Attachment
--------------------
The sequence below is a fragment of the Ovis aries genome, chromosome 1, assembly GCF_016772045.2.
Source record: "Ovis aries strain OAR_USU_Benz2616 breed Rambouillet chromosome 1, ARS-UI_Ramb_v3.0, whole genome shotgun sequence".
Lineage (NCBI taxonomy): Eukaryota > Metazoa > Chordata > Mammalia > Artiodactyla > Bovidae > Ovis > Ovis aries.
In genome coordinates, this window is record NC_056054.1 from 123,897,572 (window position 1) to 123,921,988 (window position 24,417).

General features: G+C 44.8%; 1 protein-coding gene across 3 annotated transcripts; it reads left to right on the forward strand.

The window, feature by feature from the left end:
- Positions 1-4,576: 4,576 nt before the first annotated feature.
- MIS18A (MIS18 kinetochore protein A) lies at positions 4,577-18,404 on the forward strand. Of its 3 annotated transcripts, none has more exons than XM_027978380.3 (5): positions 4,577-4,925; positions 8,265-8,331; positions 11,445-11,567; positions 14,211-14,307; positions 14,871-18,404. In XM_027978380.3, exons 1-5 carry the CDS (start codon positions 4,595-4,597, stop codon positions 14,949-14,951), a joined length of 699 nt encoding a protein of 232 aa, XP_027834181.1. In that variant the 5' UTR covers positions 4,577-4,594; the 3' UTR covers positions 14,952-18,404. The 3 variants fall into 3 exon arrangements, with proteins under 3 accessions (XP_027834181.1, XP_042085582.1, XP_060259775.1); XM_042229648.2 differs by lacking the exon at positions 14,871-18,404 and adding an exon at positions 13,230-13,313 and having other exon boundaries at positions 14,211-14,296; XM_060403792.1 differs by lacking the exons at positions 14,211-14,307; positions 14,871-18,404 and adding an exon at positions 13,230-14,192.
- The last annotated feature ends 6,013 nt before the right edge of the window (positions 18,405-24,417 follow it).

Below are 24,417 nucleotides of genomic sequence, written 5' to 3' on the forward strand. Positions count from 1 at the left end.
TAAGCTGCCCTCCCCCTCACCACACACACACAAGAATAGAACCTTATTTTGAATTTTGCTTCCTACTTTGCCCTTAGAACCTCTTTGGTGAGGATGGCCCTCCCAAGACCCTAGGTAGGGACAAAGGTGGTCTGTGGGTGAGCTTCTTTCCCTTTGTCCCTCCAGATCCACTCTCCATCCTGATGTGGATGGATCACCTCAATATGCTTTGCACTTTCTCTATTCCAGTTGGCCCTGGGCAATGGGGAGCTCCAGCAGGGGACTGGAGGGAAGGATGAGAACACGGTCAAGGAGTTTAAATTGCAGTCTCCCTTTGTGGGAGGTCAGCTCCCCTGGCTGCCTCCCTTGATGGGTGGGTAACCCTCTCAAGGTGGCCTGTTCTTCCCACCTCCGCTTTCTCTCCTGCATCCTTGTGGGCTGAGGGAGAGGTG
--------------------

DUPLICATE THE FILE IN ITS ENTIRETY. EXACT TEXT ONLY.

The sequence below is a fragment of the Ovis aries genome, chromosome 1, assembly GCF_016772045.2.
Source record: "Ovis aries strain OAR_USU_Benz2616 breed Rambouillet chromosome 1, ARS-UI_Ramb_v3.0, whole genome shotgun sequence".
Lineage (NCBI taxonomy): Eukaryota > Metazoa > Chordata > Mammalia > Artiodactyla > Bovidae > Ovis > Ovis aries.
In genome coordinates, this window is record NC_056054.1 from 123,897,572 (window position 1) to 123,921,988 (window position 24,417).

General features: G+C 44.8%; 1 protein-coding gene across 3 annotated transcripts; it reads left to right on the forward strand.

The window, feature by feature from the left end:
- Positions 1-4,576: 4,576 nt before the first annotated feature.
- MIS18A (MIS18 kinetochore protein A) lies at positions 4,577-18,404 on the forward strand. Of its 3 annotated transcripts, none has more exons than XM_027978380.3 (5): positions 4,577-4,925; positions 8,265-8,331; positions 11,445-11,567; positions 14,211-14,307; positions 14,871-18,404. In XM_027978380.3, exons 1-5 carry the CDS (start codon positions 4,595-4,597, stop codon positions 14,949-14,951), a joined length of 699 nt encoding a protein of 232 aa, XP_027834181.1. In that variant the 5' UTR covers positions 4,577-4,594; the 3' UTR covers positions 14,952-18,404. The 3 variants fall into 3 exon arrangements, with proteins under 3 accessions (XP_027834181.1, XP_042085582.1, XP_060259775.1); XM_042229648.2 differs by lacking the exon at positions 14,871-18,404 and adding an exon at positions 13,230-13,313 and having other exon boundaries at positions 14,211-14,296; XM_060403792.1 differs by lacking the exons at positions 14,211-14,307; positions 14,871-18,404 and adding an exon at positions 13,230-14,192.
- The last annotated feature ends 6,013 nt before the right edge of the window (positions 18,405-24,417 follow it).

Below are 24,417 nucleotides of genomic sequence, written 5' to 3' on the forward strand. Positions count from 1 at the left end.
TAAGCTGCCCTCCCCCTCACCACACACACACAAGAATAGAACCTTATTTTGAATTTTGCTTCCTACTTTGCCCTTAGAACCTCTTTGGTGAGGATGGCCCTCCCAAGACCCTAGGTAGGGACAAAGGTGGTCTGTGGGTGAGCTTCTTTCCCTTTGTCCCTCCAGATCCACTCTCCATCCTGATGTGGATGGATCACCTCAATATGCTTTGCACTTTCTCTATTCCAGTTGGCCCTGGGCAATGGGGAGCTCCAGCAGGGGACTGGAGGGAAGGATGAGAACACGGTCAAGGAGTTTAAATTGCAGTCTCCCTTTGTGGGAGGTCAGCTCCCCTGGCTGCCTCCCTTGATGGGTGGGTAACCCTCTCAAGGTGGCCTGTTCTTCCCACCTCCGCTTTCTCTCCTGCATCCTTGTGGGCTGAGGGAGAGGTG